Comparison of Female Reproductive Patterns of Two Populations of Alligator Gar in Coastal Louisiana

Monday, September 9, 2013
Governor's Hall I (trade show) (Statehouse Convention Center)
Michelle Felterman , Biological Sciences, Nicholls State University, Thibodaux, LA
Quenton Fontenot , Biological Sciences, Nicholls State University, Thibodaux, LA
Allyse Ferrara , Biological Sciences, Nicholls State University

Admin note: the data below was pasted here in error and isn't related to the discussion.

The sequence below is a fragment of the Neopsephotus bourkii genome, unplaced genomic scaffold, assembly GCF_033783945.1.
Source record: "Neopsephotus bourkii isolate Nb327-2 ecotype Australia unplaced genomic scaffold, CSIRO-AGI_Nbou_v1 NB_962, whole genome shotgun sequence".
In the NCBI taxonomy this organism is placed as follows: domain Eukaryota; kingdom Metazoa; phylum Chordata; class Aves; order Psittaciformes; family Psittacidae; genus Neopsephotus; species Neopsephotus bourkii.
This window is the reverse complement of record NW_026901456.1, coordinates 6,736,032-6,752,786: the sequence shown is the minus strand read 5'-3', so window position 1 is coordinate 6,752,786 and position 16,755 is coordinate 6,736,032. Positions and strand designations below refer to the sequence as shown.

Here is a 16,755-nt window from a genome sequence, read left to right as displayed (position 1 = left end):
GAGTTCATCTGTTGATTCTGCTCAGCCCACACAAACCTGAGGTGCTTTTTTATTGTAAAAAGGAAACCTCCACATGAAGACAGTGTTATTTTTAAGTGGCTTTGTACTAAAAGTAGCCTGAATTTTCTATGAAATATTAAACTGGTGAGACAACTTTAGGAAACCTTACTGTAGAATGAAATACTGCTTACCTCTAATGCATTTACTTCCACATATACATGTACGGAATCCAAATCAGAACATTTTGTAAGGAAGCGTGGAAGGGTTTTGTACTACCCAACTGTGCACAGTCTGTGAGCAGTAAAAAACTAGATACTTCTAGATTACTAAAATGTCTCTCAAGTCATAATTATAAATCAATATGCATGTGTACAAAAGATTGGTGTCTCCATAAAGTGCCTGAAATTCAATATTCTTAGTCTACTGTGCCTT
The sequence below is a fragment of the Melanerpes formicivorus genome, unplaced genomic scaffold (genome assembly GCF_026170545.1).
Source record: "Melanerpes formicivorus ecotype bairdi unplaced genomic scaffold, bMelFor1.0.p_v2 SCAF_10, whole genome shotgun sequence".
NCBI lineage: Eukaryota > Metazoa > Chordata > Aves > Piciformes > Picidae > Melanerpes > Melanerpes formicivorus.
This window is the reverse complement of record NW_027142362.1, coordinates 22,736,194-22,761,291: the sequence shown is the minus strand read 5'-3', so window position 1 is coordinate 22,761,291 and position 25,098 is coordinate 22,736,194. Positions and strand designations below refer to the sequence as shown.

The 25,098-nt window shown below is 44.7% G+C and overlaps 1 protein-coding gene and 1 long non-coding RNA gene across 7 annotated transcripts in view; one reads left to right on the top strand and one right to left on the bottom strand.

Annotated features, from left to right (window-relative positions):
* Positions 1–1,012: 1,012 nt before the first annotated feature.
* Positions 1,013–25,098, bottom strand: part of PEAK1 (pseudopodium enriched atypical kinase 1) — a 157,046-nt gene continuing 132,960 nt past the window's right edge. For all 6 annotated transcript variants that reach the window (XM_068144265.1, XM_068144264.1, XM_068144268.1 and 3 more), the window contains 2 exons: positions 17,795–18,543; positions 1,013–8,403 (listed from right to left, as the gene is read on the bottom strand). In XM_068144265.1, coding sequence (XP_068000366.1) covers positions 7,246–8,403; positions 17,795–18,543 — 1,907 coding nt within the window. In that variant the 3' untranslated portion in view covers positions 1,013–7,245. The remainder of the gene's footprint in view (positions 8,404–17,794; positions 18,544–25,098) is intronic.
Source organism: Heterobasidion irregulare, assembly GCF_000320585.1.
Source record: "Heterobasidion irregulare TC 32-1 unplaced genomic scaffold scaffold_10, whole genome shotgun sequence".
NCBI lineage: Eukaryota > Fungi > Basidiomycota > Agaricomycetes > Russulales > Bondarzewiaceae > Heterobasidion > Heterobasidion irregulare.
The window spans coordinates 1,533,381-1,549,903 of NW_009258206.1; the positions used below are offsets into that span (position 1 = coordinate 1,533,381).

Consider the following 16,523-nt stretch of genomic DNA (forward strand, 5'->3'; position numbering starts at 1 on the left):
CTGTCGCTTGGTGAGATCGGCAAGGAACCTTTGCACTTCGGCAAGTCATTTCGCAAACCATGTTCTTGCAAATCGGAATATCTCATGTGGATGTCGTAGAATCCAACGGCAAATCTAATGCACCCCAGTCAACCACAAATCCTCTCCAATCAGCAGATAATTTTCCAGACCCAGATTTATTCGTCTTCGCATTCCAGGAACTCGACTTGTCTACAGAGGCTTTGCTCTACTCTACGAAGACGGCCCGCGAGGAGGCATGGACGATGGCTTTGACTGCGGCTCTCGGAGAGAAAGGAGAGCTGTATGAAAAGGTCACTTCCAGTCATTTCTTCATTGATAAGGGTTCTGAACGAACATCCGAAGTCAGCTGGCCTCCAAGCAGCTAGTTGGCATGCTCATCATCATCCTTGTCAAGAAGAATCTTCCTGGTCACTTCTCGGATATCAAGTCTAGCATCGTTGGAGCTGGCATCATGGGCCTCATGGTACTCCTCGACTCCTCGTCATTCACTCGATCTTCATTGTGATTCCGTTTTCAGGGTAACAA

Alligator gar populations have declined in much of the species’ native range but are considered secure in south Louisiana. The objective of this study was to quantify and compare female reproductive patterns of alligator gar collected from Terrebonne Estuary (N=50) and Rockefeller Wildlife Refuge (N=75).  Fish were collected from September 2011 to August 2012 using gillnets, juglines, and bowfishing. To assess female reproductive patterns, plasma estradiol concentrations were quantified using ELISA, reproductive phase was classified (immature, developing, spawning capable, regressing, regenerating) using gonad histology. Terrebonne estradiol concentrations peaked in April (0.623 ng/ml) followed by declines in May (0.255 ng/ml) and June (0.14 ng/ml). Rockefeller estradiol concentrations peaked in March (2.34 ng/ml) followed by declines in April (1.09 ng/ml), May (0.162 ng/ml), and June (0.099 ng/ml).  Regressing females (post-spawn) were most prevalent in Terrebonne during July (30%) and in Rockefeller during June (40%).  The majority of fish spawned during May and June in Terrebonne and April and May in Rockefeller.  Previous studies have examined gonad histology in alligator gar and other gar species in south Louisiana, but this is the first study to couple examination of gonad histology and reproductive steroid levels to more accurately define reproductive patterns.